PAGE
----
Time to ask the right questions

By Wahab Tariq Butt

Pakistan may perhaps be one of the most politically aware countries in the world today. From the drawing rooms of the rich to the dhabas of the poor, from the sweltering Karachi to the cold north, politics is the favorite discussion. Like any democracy, there are groups of people supporting different causes. Whether its economics, politics or foreign affairs we have self proclaimed experts on every matter. These experts are often not on the same page and so we have tones of people giving tones of opinions on tones of television channels. This is again normal in any democracy and shall be promoted rather than be discouraged.

But if all is going well and according to democratic norms, and if we are on our peak of political awareness as a nation, why are we not developing the ability to recognize right from wrong? Why our people after watching thousands of hours of political talk shows still prone to emotional rhetorics, hollow slogans, tampered history and cooked up emotions towards other nations?

There are a number of reasons. First, those with the responsibility to ask questions haven’t been asking the right questions. They haven’t been inviting the right guests either. The reason is not that our media is on some Zionist agenda and here to fool people. Infact, most anchors are patriotic and atleast by their perspectives are serving the nation. The problem is of capability. Newscasters are quick to call themselves anchors, reporters are keen to host a news program if given a chance and news directors are chosen by their ability to get the ratings. Those who have some knowledge and are capable to host the programs, now feel comfortable being invited as experts on their own shows and ranting about all topics infront of interviewers solely in the show to nod in affirmative. Degree in journalism, experts in law, science, engineering, economics and foreign affairs- definition of many senior anchors today. So apart from young newscasters who were chosen because of a pretty face and clarity of voice, hosting news programs and asking stupid questions to irrelevant guests on television, we now also have “all rounder” journalists on television giving their views on sensitive matters such as foreign policy, engineering, economics etc.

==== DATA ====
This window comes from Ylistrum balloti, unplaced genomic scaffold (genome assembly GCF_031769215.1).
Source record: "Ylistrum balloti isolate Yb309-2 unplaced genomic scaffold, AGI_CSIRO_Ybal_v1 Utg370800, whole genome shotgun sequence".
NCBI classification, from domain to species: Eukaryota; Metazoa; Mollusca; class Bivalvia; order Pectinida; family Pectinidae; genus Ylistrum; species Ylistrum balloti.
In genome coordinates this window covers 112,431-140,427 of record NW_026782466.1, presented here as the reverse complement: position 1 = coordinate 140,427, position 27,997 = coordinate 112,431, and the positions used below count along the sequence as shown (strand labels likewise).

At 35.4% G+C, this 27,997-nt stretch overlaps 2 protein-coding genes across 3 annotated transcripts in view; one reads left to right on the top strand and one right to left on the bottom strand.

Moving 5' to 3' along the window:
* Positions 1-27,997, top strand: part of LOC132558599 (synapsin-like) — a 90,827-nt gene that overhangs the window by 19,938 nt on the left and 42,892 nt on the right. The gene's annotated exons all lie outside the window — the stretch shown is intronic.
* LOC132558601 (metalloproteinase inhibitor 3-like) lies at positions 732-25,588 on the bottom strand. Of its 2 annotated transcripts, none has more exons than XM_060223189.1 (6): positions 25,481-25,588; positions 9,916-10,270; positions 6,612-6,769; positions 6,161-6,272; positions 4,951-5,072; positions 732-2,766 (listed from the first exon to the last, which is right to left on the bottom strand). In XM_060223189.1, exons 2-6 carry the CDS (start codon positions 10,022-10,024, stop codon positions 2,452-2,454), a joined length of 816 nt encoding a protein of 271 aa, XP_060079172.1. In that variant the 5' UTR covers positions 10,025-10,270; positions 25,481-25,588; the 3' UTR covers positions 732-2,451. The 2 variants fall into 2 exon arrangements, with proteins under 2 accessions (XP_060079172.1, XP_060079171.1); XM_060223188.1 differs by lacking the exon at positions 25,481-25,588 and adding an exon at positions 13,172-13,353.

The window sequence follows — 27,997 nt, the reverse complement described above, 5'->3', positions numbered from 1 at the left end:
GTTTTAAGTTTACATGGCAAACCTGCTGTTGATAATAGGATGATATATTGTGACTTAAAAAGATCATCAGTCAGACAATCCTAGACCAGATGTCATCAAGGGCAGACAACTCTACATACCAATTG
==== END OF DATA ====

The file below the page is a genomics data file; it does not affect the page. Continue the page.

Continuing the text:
Second, almost all television channels have aligned themselves with one political party or the other, establishment being the most powerful party and journalists are forced to toe the line set by the “seths”. PTI and PAT dharna and its one sided coverage by some channels seemed the lowest point when it came to media ethics, but we saw worse when Axact scandal came into limelight. Journalists fought for ratings as their peers drowned in the scandal and the most heard logic was: “they would have done the same.”

When the questions are not right, the answers don’t matter. When the people asking the questions make a joke out of themselves, those responsible to answer don’t care. With incapable people flashing on screens day and night and spitting venom against democracy instead of experts teaching the nation how to handle a crisis, the rise of media and the political awareness of middle class will remain fruitless.

We all talk about changing the status quo when it comes to politics in this country, but can we discuss the status quo condition of the media and how we can improve it? It’s time to ask the right questions.

  • timely

    to PTH

    Islam means submission under a totalitarian finalist world view and ideology in the name of an arab tribal god-concept.
    Finalism and fascism go hand in hand.
    Hence asking real deep questions is disallowed in islam.
    A muslim may only ask such question as can be answered by any low-intelligence mullah or lawyer or army man or street-gang leader.